Skip to main content

2020-2021 Arctic Winter Seasonal Climate Outlook for Sea Ice

– By contributors from Environment and Climate Change Canada, University of Quebec at Montreal, Arctic and Antarctic Research Institute, The Norwegian Meteorological Institute, Finnish Meteorological Institute, World Meteorological Organization, Climate Prediction Centre of the US National Oceanic and Atmospheric Administration, and the International Arctic Research Center –

Arctic Climate Forum Consensus Statement


Arctic temperatures continue to warm at more than twice the global mean. Annual surface air temperatures over the last 5 years (2016–2020) in the Arctic (60°–85°N) have been the highest in the time series of observations for 1936-20201. Though the extent of winter sea-ice approached the median of the last 40 years, both the extent and the volume of Arctic sea-ice present in September 2020 were the second lowest since 1979 (with 2012 holding minimum records)2. To support Arctic decision makers in this changing climate, the recently established Arctic Climate Forum (ACF) convened by the Arctic Regional Climate Centre Network (ArcRCC-Network) under the auspices of the World Meteorological Organization (WMO) provides consensus climate outlook statements in May prior to summer thawing and sea-ice break-up, and in October before the winter freezing and the return of sea-ice. The role of the ArcRCC-Network is to foster collaborative regional climate services amongst Arctic meteorological and ice services to synthesize observations, historical trends, forecast models and fill gaps with regional expertise to produce consensus climate statements. These statements include a review of the major climate features of the previous season, and outlooks for the upcoming season for temperature, precipitation and sea-ice. The elements of the consensus statements are presented and discussed at the Arctic Climate Forum (ACF) sessions with both providers and users of climate information in the Arctic twice a year in May and October, the later typically held online. This consensus statement is an outcome of the 6th session of the ACF held online on 28-29 October 2020 and coordinated by the North American Node of ArcRCC-Network hosted by the United States of America.

The combination of an Arctic meridional atmospheric circulation (north-south) and high ocean surface heating this summer (JJA: June, July, August 2020) was the main driver of this past season’s temperature, precipitation and sea ice anomalies. Above normal temperatures forecast for all Arctic regions this winter (November 2020 to January 2021) will continue to have implications for sea-ice over that time period.

Sea-ice: The Northern Hemisphere September 2020 minimum sea-ice extent was the 2nd lowest since 1979, with the Eurasian seas and the Northern Sea Route completely ice free while sea-ice conditions in the Beaufort Sea and the Canadian Archipelago were close to normal. Later than normal fall freeze-up is expected for Baffin Bay, East Siberia, and the Kara, Labrador, and Laptev Seas; near normal to early freeze-up is expected for all other regions. Below to near normal 2021 maximum sea ice extent are forecast for majority of the Arctic.


This consensus statement includes: a seasonal summary and forecast verification for sea-ice for previous 2020 Arctic summer season (June, July, and August 2020); an outlook for the upcoming 2020-2021 Arctic winter season (November 2020, December 2020, and January 2021). Figure 1 shows the established shipping routes and regions used for the sea-ice products.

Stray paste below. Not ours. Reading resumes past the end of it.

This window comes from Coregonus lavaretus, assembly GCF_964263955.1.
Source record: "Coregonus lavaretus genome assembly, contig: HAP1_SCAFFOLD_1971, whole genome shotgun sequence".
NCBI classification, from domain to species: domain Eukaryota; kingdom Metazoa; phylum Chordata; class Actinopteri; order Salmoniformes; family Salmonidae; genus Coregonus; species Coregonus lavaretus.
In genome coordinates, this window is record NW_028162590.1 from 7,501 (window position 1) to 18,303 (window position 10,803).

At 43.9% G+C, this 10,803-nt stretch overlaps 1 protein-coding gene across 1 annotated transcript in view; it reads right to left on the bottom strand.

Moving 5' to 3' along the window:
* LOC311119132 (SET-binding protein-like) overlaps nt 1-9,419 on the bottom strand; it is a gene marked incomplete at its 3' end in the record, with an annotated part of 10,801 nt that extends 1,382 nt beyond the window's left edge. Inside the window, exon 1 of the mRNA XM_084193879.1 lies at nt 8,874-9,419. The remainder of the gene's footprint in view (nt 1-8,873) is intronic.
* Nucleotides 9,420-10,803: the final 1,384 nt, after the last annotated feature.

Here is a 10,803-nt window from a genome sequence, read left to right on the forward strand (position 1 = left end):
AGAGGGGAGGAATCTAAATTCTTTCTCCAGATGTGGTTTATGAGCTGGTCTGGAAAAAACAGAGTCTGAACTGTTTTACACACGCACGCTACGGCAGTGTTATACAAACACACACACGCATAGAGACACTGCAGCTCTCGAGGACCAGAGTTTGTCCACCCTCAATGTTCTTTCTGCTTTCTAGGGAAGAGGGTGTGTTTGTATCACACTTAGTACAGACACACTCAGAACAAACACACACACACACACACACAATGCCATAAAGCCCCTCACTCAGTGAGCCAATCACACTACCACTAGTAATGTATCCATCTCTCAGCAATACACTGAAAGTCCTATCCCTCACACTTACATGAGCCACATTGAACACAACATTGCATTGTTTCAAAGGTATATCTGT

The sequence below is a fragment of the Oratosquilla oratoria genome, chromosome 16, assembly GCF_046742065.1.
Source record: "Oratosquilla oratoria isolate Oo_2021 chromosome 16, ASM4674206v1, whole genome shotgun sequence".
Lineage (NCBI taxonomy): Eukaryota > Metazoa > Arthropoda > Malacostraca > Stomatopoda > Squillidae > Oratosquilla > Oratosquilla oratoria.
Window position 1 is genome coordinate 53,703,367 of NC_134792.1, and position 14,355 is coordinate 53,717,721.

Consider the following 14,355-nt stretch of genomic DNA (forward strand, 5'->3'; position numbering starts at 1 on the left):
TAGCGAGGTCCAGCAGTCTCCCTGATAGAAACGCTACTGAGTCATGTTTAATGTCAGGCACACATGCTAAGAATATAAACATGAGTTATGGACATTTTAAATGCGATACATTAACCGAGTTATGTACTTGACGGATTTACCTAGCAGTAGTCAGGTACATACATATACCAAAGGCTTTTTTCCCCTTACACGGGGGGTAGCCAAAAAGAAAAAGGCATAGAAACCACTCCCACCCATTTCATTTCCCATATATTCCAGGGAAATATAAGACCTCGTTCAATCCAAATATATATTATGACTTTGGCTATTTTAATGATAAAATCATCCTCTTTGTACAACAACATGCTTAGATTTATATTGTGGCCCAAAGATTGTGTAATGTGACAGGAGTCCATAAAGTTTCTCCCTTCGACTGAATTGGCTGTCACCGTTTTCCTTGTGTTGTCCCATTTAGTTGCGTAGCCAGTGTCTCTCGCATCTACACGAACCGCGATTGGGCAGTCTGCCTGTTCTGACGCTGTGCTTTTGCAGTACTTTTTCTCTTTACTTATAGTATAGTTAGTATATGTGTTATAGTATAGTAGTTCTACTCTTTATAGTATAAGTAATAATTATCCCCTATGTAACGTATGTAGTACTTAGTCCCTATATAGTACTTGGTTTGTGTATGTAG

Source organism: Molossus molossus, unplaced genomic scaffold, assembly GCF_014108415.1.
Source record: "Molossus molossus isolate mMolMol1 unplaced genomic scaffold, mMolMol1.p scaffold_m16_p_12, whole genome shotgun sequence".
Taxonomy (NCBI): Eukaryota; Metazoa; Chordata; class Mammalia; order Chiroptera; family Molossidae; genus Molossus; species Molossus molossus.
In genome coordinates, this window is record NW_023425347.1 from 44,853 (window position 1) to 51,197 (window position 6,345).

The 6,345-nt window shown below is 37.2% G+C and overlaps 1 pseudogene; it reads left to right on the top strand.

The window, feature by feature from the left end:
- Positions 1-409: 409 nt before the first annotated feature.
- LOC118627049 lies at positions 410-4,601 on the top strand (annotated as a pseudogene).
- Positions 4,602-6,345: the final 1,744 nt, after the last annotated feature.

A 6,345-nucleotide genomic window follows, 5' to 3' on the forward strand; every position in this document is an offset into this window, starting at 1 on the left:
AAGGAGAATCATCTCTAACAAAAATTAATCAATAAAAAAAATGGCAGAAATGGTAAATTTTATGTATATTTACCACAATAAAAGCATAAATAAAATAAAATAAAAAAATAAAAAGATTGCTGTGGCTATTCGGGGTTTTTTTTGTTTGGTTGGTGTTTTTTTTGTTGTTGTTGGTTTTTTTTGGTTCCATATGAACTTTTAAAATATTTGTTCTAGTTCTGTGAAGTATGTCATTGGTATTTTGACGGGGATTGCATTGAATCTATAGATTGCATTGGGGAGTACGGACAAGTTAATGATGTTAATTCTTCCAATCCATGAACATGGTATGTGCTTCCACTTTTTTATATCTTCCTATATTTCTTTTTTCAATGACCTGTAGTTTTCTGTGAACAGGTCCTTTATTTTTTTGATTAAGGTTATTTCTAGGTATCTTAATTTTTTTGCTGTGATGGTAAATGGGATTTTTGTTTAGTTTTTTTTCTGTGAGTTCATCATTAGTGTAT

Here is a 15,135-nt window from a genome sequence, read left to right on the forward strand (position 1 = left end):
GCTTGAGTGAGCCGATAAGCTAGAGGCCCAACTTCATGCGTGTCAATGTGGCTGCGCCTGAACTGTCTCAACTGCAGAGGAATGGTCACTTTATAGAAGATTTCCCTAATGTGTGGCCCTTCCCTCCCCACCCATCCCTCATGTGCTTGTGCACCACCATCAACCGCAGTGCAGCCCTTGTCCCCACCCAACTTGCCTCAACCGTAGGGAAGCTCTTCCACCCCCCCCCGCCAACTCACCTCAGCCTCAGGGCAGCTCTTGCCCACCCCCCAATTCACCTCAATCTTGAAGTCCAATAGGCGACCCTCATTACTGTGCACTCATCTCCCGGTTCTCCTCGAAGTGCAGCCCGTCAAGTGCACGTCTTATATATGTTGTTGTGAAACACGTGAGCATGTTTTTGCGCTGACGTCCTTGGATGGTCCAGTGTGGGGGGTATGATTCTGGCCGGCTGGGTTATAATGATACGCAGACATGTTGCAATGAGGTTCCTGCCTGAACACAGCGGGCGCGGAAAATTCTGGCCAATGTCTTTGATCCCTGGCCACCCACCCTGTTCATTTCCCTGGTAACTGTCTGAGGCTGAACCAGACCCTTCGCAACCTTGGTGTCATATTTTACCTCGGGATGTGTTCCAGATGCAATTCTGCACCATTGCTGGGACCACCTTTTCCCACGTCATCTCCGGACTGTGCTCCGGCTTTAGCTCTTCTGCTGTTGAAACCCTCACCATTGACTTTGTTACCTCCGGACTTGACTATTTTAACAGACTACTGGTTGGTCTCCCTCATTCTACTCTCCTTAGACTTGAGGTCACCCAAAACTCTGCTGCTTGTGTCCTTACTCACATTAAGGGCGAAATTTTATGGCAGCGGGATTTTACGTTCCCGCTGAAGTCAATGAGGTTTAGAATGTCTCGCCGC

map of sea ice with different shades of blue, adn green and purple outlining the Northwest Passage and Northern Sea Route
Figure 1. Sea-Ice Regions. Map Source: Courtesy of the U.S. National Academy of Sciences

The majority of the sea-ice extent and experimental freeze-up forecasts are based on the Canadian Seasonal to Inter-annual Prediction System (CanSIPSv2), a multi model ensemble (MME) of two climate models. The Baltic Sea forecasts are developed using outputs from the ECMWF Long-Range Forecasts, UK MetOffice, and NOAA CFSv2. A larger multi-model ensemble that will include forecasts from the following WMO GPC-LRFs is under development: ECCC/MSC (CanSIPSv2), NOAA (CFSv2), Meteo-France (System 5), UK MetOffice (GloSea5) and ECMWF (SEAS5). When sea-ice extent is at its maximum in March of each year, forecasts are available for the following peripheral seas where there is variability in the sea-ice edge: Barents Sea, Bering Sea, Greenland Sea, Northern Baltic Sea, Gulf of St. Lawrence, Labrador Sea, and Sea of Ohkotsk. In addition to these regions, forecasts for sea-ice freeze-up are also available for Hudson Bay, East Siberian Sea, Kara Sea, Laptev Sea, Chukchi Sea and the Beaufort Sea. Winter outlooks for key shipping areas are provided by the Arctic and Antarctic Research Institute, American, Canadian, Norwegian and Finnish ice services, and are based on statistical model guidance and forecast expertise.


Sea surface temperature (SST) anomalies and the heat content (HC) of the upper layer of the polar ocean influences the melting and growth of sea-ice. High positive SST anomalies and prevailing positive polar ocean upper layer (20 m) HC during June-August 2020 (MERCATOR Ocean reanalysis, not shown here) simulated the melting of sea-ice in parts of the Kara and Laptev Sea. On the other hand, near normal to below normal SST and HC anomalies over that same time period slowed the melting of sea-ice in the Beaufort and Chukchi Seas (Figure 2).

Figure 2. Blended Arctic sea-ice chart (AARI, CIS, NIC) for 14-17 September 2020 and sea-ice edge occurrences for 14-17 September for 2000-2019.
Left: total concentration